While I understand by any means necessary interventions and that a parent will do almost anything to save their child, the story ignores the fact that Keri has means and options. Additionally, while we are given a glimpse of the mental health system, Ms. Campbell leads one to believe there is no alternative option but the kidnapping of her child. I found it hard to believe that Keri would not have questioned her daughter's erratic behavior and educated herself about her daughter's diagnosis.
The one thing I will give this book credit for is discussing how mental health issues are handled by African American families. Hopefully the book will lead to more open discussion and prompt people to seek treatment and not hide in shame. (less)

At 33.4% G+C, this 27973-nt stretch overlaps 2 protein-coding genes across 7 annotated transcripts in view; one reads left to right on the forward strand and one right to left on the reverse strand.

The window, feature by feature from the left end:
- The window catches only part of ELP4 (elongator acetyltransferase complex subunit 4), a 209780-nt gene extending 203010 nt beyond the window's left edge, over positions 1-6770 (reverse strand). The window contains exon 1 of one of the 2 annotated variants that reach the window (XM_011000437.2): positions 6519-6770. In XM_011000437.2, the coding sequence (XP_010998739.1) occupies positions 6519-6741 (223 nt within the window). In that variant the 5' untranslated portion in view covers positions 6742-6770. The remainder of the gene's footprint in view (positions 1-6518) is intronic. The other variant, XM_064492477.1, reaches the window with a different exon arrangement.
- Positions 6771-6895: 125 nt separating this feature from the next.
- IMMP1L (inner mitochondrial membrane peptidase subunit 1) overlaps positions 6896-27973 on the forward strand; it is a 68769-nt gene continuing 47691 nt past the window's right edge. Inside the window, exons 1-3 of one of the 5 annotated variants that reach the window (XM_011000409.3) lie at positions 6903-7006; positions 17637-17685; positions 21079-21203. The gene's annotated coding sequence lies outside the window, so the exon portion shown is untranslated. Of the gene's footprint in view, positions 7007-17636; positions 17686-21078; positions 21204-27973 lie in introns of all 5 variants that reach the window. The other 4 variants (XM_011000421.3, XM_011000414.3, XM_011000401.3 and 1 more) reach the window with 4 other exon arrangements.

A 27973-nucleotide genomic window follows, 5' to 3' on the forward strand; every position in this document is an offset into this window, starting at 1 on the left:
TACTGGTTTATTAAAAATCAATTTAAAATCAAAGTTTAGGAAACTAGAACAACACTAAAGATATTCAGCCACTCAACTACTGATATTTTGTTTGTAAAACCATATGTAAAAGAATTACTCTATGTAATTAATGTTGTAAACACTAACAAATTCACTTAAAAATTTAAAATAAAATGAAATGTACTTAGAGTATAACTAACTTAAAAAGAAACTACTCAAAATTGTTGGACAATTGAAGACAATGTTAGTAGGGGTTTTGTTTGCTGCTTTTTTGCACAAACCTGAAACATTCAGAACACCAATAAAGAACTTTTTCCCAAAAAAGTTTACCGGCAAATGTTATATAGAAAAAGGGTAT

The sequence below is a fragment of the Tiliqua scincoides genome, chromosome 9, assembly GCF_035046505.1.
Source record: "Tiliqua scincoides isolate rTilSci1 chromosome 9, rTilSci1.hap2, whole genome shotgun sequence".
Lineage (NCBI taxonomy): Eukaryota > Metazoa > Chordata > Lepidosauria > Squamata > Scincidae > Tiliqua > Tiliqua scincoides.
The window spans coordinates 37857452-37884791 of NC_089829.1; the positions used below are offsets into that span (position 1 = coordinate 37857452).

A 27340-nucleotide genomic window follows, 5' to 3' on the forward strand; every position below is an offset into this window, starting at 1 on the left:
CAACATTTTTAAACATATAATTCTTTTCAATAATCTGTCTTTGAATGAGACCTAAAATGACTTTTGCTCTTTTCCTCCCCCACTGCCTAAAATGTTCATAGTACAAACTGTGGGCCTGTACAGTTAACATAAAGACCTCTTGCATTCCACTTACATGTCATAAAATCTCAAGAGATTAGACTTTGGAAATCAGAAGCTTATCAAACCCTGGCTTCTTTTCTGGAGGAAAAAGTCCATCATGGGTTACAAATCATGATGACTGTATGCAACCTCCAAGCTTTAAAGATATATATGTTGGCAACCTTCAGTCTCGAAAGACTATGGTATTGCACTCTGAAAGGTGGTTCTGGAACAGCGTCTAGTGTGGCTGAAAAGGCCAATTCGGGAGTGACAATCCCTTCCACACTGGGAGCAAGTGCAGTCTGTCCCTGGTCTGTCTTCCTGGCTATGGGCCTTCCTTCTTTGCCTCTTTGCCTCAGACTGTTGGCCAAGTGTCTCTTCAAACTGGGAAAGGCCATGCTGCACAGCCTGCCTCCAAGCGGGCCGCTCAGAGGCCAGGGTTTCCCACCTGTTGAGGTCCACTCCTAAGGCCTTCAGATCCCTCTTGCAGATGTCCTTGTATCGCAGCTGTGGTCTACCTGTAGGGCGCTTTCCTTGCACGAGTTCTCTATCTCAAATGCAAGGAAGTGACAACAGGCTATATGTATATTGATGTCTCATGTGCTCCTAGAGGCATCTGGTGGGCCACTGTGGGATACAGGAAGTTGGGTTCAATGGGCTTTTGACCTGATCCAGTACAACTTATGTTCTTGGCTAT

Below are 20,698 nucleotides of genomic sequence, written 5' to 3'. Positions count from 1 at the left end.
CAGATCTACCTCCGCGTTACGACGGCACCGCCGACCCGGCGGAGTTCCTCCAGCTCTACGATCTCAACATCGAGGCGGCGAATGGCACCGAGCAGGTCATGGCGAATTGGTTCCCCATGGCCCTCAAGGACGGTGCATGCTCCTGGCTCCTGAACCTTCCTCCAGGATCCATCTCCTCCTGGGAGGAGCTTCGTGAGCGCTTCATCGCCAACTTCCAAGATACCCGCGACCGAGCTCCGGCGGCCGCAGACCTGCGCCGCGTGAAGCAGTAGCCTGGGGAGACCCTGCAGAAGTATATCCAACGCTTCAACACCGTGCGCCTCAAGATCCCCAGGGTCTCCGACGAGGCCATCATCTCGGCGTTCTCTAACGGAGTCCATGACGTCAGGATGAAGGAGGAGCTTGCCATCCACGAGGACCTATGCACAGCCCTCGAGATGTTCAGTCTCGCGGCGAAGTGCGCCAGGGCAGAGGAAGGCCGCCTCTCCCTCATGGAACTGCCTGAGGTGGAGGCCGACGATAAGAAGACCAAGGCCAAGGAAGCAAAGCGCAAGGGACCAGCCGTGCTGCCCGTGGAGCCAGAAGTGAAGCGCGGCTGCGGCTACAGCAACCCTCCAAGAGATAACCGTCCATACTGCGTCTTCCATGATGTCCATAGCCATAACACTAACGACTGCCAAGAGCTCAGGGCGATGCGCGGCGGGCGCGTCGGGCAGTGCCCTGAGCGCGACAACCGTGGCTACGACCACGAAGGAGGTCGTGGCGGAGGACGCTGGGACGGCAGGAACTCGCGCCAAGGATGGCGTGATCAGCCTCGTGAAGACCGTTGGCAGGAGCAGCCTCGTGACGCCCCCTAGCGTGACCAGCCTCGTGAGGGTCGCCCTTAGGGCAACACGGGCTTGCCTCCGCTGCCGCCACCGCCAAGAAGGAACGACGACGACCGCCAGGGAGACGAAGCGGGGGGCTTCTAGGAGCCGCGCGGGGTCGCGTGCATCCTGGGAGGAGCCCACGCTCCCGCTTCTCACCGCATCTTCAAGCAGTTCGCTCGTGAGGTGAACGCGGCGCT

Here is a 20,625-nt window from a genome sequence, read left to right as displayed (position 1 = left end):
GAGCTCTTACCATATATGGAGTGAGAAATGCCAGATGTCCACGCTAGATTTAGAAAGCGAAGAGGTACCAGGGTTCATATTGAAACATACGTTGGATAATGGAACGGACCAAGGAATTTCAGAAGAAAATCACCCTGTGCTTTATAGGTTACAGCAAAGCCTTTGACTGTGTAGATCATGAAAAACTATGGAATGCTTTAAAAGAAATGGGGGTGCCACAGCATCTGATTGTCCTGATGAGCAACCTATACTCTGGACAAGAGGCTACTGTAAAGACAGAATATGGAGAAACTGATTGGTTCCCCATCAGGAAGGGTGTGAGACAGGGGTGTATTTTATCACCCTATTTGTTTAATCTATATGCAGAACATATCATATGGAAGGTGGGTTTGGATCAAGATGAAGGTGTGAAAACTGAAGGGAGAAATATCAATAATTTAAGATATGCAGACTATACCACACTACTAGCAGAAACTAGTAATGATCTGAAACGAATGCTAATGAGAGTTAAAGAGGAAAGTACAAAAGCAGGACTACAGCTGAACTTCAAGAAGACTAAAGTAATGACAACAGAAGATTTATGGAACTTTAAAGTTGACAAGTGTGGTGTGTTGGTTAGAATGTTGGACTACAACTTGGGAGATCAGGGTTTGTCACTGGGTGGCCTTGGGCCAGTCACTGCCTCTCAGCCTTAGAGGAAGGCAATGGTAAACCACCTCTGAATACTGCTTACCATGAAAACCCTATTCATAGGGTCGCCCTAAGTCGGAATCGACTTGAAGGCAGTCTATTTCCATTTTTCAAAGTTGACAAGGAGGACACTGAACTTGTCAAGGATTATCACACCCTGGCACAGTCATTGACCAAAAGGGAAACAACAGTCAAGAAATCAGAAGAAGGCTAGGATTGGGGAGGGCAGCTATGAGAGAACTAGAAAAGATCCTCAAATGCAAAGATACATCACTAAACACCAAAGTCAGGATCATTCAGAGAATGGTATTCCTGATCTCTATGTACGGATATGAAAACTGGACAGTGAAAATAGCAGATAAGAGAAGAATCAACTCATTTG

I started to read the prequel to this, and couldn't get past the first chapter for fear of nightmares. Then I won tickets to see the premiere, and fel...moreI started to read the prequel to this, and couldn't get past the first chapter for fear of nightmares. Then I won tickets to see the premiere, and felt if I was going to sit in the theatre, I'd at least want to know what was coming. I read this book in 2 1/2 days, and probably would have done so even if I didn't have a deadline. I couldn't put it down. Thomas Harris weaves a character so brilliantly evil and unrepentant that the makers of Freddy Krueger and Michael Meyers should be ashamed of themselves. Of course, this was before Jeffrey Dahmer came along, and we met evil in the flesh and not in a novel (pun intendended).(less)